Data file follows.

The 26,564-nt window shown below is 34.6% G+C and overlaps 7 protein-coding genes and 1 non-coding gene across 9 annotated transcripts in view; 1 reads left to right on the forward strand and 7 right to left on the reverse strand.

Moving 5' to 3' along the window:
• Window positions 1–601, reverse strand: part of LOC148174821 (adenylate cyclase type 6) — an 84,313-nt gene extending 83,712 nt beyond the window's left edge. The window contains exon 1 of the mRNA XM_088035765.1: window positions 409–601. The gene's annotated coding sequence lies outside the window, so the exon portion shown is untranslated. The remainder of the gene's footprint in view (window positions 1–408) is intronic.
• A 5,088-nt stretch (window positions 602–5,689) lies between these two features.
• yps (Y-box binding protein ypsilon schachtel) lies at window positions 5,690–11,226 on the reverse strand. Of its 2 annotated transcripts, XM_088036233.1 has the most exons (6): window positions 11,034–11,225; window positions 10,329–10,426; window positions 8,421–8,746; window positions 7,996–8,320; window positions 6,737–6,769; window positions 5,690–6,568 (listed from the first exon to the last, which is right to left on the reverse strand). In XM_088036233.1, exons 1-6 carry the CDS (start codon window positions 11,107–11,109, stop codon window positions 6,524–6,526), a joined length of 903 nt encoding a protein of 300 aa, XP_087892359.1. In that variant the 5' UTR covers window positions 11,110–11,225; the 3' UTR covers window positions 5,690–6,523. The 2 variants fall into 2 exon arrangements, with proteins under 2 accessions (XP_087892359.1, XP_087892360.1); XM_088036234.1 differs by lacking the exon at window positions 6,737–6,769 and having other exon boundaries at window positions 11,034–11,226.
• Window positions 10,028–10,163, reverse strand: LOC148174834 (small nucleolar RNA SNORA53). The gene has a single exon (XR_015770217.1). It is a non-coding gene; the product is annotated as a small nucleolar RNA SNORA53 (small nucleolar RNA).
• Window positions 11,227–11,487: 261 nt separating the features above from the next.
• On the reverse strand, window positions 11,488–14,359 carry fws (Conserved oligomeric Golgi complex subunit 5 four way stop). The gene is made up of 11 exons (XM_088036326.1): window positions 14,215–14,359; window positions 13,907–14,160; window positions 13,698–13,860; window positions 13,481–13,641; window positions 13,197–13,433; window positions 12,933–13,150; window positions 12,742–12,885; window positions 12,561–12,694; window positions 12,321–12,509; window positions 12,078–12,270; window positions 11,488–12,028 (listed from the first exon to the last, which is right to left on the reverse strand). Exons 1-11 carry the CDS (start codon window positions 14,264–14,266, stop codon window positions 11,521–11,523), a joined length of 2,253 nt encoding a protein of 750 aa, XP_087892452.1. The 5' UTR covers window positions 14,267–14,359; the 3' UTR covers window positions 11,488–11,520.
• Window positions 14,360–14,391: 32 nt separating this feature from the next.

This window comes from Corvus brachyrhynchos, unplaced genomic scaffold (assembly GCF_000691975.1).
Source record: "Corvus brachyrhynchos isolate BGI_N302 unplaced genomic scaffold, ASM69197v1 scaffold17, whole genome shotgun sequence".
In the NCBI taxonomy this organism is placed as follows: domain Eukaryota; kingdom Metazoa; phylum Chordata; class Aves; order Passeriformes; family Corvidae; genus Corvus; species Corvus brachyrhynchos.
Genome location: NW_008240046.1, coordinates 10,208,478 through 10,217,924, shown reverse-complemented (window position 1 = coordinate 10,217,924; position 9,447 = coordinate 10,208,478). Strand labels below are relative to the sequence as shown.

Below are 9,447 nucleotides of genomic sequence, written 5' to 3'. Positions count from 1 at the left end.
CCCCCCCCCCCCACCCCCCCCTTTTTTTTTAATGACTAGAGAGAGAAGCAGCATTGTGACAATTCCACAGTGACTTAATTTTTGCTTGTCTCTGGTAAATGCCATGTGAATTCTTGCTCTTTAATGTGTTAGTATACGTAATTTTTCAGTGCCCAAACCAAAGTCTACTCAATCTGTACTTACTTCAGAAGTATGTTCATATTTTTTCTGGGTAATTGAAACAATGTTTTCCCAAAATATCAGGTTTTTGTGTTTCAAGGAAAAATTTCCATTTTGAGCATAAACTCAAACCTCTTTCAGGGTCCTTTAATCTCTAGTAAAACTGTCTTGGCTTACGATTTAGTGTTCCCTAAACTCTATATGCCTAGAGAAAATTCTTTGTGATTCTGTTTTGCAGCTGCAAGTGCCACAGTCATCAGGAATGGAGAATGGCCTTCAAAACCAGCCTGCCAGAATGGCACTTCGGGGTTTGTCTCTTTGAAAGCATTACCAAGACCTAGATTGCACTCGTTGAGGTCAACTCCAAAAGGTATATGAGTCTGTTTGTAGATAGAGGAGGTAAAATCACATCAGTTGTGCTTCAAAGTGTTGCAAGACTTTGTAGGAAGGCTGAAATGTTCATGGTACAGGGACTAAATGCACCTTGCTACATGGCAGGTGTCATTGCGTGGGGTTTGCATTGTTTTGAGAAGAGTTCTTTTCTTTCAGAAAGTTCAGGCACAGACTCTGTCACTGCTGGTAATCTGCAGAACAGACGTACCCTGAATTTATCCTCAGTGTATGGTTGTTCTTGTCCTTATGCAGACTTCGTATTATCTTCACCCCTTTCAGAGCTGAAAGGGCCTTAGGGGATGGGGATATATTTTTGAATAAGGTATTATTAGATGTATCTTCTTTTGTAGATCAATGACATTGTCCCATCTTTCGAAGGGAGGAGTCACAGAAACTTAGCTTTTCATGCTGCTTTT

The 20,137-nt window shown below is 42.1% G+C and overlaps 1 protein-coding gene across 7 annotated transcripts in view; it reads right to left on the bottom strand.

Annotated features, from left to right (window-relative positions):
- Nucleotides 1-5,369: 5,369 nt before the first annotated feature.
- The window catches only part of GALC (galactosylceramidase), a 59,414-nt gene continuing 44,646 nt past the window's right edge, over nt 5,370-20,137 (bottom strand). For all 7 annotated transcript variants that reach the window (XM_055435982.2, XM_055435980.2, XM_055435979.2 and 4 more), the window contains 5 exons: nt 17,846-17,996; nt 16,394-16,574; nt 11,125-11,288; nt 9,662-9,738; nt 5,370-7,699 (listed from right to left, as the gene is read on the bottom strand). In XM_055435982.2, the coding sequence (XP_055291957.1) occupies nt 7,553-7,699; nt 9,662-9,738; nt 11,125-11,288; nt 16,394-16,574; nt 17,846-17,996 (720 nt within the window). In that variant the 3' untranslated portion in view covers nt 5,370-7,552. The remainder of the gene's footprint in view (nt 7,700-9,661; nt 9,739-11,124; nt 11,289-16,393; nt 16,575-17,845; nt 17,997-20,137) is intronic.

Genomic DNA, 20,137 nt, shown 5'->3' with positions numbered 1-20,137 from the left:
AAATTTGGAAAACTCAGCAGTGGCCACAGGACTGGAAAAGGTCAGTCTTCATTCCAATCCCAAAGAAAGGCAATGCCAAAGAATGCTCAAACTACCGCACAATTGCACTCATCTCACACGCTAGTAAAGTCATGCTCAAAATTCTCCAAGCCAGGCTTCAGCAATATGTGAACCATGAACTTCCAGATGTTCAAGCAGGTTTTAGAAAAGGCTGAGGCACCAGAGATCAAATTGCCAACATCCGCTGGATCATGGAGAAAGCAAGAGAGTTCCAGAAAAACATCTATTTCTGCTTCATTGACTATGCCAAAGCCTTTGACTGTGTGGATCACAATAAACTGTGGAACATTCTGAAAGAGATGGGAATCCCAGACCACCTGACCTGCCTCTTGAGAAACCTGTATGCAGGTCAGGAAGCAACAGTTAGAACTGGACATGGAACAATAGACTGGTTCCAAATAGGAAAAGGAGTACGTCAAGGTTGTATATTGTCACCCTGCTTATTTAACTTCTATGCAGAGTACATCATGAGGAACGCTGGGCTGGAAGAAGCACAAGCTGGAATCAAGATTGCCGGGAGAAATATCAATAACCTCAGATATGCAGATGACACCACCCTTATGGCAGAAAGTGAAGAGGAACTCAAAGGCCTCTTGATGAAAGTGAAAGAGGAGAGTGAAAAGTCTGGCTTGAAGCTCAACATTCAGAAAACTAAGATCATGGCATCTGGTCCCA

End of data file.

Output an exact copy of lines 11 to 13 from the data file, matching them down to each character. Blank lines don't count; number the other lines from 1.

Source record: "Corvus brachyrhynchos isolate BGI_N302 unplaced genomic scaffold, ASM69197v1 scaffold17, whole genome shotgun sequence".
In the NCBI taxonomy this organism is placed as follows: domain Eukaryota; kingdom Metazoa; phylum Chordata; class Aves; order Passeriformes; family Corvidae; genus Corvus; species Corvus brachyrhynchos.
Genome location: NW_008240046.1, coordinates 10,208,478 through 10,217,924, shown reverse-complemented (window position 1 = coordinate 10,217,924; position 9,447 = coordinate 10,208,478). Strand labels below are relative to the sequence as shown.